The book is, in part, a celebration of the amazing lives of other species. If there is a “call” embedded within it, it is a call to realize what a remarkable and complex world we’re part of. Humans are just as much part of nature as any other species, so it is not possible for us to be disconnected from nature – every breath, every bite is an ecological connection. What we’ve lost, in part, is an awareness of this reality. That lost awareness is an aesthetic. Lost awareness is also a poor way to go about being responsible member of the community of life.

Your book goes up to the edge, but never over, a line that shows you have an almost spiritual connection to the natural world. Would you characterize your feelings for nature as spiritual, religious, or anything like that?

I don’t really think or feel in those terms. “Spiritual” implies, to me, the presence of spirits and I’m agnostic about the various hypotheses of supernatural entities in this world. At best, the supernatural is – almost by definition – unknowable. The forest strikes me most as an incredibly real place: sensual, physical, incarnate, almost overwhelmingly so. A place of rich reality. That said, I’d add that the book is inspired by contemplative practices from religious traditions: I think those traditions have much to teach us about the need for silence and listening, and about the various ways in which humans have thought about ethics.

More and more Americans are joining what we call the local food movement. Farmers markets are thriving, the organic industry is thriving, and we’re seeing for the first time in almost a century increases in beginning small family farm operations. Do you have any theories about what’s fueling this reconnection to a more localized food system?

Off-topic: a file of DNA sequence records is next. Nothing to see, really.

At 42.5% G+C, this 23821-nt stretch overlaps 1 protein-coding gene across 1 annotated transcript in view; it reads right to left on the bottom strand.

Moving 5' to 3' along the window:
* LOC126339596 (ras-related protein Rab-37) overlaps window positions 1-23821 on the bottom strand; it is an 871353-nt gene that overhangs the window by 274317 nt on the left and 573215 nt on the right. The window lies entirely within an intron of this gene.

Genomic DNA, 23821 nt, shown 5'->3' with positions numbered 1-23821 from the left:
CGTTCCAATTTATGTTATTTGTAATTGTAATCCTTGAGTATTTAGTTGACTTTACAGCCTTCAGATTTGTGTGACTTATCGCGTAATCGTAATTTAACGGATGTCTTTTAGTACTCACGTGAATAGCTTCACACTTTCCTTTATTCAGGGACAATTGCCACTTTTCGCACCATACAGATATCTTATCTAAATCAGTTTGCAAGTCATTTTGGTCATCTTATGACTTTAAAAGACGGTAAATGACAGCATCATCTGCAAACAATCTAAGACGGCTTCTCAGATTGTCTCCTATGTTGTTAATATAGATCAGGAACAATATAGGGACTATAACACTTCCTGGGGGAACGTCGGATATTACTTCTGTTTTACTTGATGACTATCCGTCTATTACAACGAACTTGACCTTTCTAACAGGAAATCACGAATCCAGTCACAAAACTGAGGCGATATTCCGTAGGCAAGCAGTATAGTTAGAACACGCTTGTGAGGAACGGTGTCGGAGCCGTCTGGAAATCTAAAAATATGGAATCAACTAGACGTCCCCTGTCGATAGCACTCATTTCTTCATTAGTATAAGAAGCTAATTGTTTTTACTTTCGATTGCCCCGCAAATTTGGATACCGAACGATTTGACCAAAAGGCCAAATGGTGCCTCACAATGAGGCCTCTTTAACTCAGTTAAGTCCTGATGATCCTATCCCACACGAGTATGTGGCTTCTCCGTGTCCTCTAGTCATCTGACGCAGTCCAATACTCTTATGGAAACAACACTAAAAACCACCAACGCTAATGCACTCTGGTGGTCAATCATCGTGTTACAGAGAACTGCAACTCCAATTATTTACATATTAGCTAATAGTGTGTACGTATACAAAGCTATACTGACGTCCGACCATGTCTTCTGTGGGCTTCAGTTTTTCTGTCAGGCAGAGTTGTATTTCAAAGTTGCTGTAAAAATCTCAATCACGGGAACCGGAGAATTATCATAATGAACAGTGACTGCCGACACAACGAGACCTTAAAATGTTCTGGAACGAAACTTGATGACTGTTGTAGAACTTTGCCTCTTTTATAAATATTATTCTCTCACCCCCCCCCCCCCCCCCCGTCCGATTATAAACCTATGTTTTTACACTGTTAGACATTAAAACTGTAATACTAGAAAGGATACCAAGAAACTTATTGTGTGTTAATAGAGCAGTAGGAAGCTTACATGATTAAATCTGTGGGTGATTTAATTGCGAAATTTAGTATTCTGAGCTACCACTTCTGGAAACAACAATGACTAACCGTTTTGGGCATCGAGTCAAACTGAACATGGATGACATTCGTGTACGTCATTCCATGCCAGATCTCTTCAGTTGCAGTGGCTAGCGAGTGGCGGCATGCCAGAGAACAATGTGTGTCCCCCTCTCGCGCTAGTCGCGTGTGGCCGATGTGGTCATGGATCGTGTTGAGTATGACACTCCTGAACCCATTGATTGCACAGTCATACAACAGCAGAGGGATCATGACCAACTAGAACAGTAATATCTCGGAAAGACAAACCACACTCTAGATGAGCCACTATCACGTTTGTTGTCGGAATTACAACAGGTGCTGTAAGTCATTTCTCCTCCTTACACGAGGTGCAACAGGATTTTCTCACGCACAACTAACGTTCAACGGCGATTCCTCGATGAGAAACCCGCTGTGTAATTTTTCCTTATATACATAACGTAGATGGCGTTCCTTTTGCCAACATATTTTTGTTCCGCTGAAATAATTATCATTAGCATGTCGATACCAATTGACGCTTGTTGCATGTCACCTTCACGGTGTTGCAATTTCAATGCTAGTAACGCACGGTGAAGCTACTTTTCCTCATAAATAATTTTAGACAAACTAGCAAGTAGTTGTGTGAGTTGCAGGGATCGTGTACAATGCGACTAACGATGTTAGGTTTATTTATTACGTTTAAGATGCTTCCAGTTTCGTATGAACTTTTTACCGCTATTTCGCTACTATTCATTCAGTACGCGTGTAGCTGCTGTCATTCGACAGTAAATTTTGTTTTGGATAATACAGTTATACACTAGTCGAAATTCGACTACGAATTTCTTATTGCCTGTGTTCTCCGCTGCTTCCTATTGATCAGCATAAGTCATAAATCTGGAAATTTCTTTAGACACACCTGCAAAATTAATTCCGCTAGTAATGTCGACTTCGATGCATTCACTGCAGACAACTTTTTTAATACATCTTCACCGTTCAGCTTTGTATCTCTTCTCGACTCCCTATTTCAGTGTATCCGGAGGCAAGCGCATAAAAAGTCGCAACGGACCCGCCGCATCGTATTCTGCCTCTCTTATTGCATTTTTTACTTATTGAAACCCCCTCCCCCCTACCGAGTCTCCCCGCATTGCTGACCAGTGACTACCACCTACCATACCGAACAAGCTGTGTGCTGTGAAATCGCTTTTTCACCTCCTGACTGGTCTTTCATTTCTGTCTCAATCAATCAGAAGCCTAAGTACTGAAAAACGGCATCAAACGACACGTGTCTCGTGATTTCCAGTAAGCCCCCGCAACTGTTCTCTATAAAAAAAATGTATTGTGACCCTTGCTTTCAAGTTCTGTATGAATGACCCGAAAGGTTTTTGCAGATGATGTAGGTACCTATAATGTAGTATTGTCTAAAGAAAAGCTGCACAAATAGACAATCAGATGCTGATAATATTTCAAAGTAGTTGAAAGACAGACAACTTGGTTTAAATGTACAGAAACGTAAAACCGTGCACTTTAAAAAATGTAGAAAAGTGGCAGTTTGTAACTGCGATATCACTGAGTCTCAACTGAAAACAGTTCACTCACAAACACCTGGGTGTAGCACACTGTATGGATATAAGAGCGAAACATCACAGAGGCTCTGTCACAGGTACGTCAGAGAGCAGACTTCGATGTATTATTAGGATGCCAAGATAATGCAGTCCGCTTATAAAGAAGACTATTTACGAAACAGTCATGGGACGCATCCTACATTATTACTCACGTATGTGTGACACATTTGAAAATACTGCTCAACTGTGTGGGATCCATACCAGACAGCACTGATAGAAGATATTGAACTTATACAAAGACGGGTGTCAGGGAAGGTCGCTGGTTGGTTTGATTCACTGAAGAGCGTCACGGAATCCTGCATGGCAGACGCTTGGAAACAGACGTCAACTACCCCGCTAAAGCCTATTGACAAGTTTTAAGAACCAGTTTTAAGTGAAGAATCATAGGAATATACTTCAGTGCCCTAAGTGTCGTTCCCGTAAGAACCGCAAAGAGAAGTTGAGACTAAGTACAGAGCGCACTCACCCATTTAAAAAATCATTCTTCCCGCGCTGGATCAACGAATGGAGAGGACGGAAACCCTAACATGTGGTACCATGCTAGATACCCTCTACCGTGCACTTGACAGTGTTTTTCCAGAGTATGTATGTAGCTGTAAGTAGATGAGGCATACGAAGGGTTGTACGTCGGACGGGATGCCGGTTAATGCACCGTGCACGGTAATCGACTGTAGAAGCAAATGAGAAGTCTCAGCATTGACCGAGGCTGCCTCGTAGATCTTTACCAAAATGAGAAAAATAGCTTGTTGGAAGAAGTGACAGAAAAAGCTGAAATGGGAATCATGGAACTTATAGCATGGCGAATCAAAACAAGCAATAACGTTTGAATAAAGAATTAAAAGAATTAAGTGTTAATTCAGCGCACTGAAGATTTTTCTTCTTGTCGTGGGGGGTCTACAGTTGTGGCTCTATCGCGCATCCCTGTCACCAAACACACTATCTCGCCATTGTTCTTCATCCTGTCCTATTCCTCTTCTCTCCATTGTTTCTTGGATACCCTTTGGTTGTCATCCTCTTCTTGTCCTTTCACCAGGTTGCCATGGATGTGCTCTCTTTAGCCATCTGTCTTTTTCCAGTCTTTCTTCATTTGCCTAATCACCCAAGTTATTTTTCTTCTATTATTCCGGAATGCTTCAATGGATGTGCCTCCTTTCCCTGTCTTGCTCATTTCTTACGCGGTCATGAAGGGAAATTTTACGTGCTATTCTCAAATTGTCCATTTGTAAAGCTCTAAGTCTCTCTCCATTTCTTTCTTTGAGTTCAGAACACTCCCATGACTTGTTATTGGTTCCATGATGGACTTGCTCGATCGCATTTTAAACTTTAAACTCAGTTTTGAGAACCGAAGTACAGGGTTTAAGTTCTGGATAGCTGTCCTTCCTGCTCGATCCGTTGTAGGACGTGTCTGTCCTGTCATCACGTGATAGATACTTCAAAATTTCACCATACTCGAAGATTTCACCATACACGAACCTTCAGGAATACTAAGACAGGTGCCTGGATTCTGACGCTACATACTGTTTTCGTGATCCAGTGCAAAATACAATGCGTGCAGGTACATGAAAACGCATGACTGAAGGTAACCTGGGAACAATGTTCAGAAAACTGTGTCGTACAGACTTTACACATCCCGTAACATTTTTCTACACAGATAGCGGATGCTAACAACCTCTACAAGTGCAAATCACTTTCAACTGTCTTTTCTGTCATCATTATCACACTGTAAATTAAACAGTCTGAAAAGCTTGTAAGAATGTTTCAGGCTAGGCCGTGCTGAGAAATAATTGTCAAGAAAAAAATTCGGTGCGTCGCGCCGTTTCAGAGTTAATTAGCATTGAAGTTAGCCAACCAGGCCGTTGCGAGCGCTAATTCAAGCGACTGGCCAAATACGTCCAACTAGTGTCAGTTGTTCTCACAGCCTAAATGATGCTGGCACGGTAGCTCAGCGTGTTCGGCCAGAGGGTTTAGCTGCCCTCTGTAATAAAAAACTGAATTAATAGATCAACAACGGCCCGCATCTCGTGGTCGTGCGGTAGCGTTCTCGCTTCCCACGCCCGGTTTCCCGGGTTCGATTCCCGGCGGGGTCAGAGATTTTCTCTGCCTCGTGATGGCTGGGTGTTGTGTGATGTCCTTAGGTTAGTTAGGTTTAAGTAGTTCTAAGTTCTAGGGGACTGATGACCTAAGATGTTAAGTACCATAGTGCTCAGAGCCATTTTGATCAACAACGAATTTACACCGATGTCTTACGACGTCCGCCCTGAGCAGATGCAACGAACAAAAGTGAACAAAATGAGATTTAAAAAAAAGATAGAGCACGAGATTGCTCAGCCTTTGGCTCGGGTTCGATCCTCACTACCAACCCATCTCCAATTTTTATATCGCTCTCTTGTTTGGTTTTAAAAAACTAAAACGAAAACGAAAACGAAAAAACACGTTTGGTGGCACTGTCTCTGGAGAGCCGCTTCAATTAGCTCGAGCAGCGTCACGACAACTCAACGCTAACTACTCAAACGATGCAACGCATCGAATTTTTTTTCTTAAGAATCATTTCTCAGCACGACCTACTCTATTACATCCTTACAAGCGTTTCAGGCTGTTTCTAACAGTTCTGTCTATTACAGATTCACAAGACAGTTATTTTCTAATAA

I have no theories, just opinions. One is that people seek out good local food when they finally wake up to what their taste buds are telling them. Why eat blah when you can experience wow? The media and publishing world’s increased attention to the downsides of the industrial food system is also a motivator for many people. Once you know how factory farms work, understand the injustices of the migrant labor system, and become aware of the drugs and poisons in the food supply, opening your mouth to the processed extrusions of the industrial food system is an unattractive proposition. On the other hand, I don’t think that “local” is always superior. Small farmers can abuse animals and massively overspray their crops too. So continued emphasis on how we grow, as well as where we grow, seems important to me.

At one point in the book (see below), you caution the reader about industrial agriculture, and hint that being out of step with nature is questionable. Will you please expand on that?

“Nature seldom throws rapid dietary change at ruminants, but when humans feed domesticated cows, goats, or sheep, they must address the rumen’s needs. These needs do not necessarily conform to the desires of human commodity markets, so the rumen’s balance is the bane of industrial agriculture. When cows are taken from pasture and suddenly confined to feedlots to be fattened on corn, they must be medicated to pacify the rumen community. Only by stamping down the microbial helpers can we try to impose our will on the cow’s flesh.

Fifty-five million years of rumen design versus fifty years of industrial agriculture: we face questionable odds.”

Pumping antibiotics into animal feed is almost guaranteed to cause the evolution of resistance in bacteria. This will cause medical problems for humans as well as agricultural ones for meat producers. It also causes unnecessary suffering in the animals whose lives we are controlling. So the current system seems improvident and evinces poor husbandry. We’re swimming hard upstream against some fundamental biological rules. It does not have to be this way. We can have good, plentiful food without the extreme industrialization that we’re currently operating with.